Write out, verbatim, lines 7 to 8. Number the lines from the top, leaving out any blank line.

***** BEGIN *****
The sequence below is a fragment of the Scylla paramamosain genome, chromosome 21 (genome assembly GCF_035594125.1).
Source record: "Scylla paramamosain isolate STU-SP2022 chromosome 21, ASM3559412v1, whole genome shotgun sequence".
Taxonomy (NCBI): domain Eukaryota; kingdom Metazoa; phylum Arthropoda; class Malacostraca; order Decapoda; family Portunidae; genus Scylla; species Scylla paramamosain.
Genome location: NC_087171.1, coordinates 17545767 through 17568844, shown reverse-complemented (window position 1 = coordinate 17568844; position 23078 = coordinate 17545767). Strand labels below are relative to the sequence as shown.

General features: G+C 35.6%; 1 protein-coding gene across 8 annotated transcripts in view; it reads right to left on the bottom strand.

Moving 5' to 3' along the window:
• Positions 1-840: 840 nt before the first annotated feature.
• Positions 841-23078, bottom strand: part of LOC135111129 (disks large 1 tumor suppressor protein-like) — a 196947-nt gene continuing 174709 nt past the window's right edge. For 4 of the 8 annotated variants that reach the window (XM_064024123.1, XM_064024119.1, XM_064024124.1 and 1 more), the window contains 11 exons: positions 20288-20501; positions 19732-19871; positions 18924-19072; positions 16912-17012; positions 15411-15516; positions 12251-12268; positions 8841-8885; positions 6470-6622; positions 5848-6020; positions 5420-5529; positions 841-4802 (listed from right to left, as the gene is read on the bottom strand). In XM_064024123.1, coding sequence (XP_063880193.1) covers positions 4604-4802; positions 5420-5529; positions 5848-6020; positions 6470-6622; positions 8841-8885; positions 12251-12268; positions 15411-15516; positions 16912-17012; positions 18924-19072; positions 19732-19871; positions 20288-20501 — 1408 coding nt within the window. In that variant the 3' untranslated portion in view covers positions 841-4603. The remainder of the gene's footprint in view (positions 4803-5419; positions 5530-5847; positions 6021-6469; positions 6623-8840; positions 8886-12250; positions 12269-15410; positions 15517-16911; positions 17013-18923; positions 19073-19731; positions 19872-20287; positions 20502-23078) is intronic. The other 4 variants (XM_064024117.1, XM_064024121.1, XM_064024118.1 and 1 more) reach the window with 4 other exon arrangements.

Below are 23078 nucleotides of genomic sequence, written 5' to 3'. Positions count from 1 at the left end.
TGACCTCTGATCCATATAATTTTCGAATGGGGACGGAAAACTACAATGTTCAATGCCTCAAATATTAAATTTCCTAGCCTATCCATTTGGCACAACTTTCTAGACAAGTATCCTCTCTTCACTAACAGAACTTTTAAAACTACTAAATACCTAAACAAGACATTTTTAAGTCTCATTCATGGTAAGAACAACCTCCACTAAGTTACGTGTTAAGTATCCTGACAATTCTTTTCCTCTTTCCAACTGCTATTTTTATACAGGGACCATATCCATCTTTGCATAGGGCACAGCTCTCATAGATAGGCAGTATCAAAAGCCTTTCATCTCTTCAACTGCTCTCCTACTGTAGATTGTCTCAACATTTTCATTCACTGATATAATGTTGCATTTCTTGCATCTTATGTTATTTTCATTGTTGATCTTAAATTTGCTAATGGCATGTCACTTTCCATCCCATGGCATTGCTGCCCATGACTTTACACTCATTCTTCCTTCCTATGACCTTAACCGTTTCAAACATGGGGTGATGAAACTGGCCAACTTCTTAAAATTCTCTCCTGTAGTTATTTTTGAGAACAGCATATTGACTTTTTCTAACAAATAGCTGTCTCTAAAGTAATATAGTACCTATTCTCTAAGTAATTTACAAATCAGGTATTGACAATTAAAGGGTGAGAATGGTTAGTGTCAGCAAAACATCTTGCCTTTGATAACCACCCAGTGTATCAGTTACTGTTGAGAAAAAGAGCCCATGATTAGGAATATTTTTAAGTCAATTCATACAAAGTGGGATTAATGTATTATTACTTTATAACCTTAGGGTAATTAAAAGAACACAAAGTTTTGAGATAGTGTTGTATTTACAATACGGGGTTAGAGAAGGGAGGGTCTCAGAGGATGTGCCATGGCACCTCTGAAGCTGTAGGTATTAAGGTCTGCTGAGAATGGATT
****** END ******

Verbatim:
• Positions 1-840: 840 nt before the first annotated feature.
• Positions 841-23078, bottom strand: part of LOC135111129 (disks large 1 tumor suppressor protein-like) — a 196947-nt gene continuing 174709 nt past the window's right edge. For 4 of the 8 annotated variants that reach the window (XM_064024123.1, XM_064024119.1, XM_064024124.1 and 1 more), the window contains 11 exons: positions 20288-20501; positions 19732-19871; positions 18924-19072; positions 16912-17012; positions 15411-15516; positions 12251-12268; positions 8841-8885; positions 6470-6622; positions 5848-6020; positions 5420-5529; positions 841-4802 (listed from right to left, as the gene is read on the bottom strand). In XM_064024123.1, coding sequence (XP_063880193.1) covers positions 4604-4802; positions 5420-5529; positions 5848-6020; positions 6470-6622; positions 8841-8885; positions 12251-12268; positions 15411-15516; positions 16912-17012; positions 18924-19072; positions 19732-19871; positions 20288-20501 — 1408 coding nt within the window. In that variant the 3' untranslated portion in view covers positions 841-4603. The remainder of the gene's footprint in view (positions 4803-5419; positions 5530-5847; positions 6021-6469; positions 6623-8840; positions 8886-12250; positions 12269-15410; positions 15517-16911; positions 17013-18923; positions 19073-19731; positions 19872-20287; positions 20502-23078) is intronic. The other 4 variants (XM_064024117.1, XM_064024121.1, XM_064024118.1 and 1 more) reach the window with 4 other exon arrangements.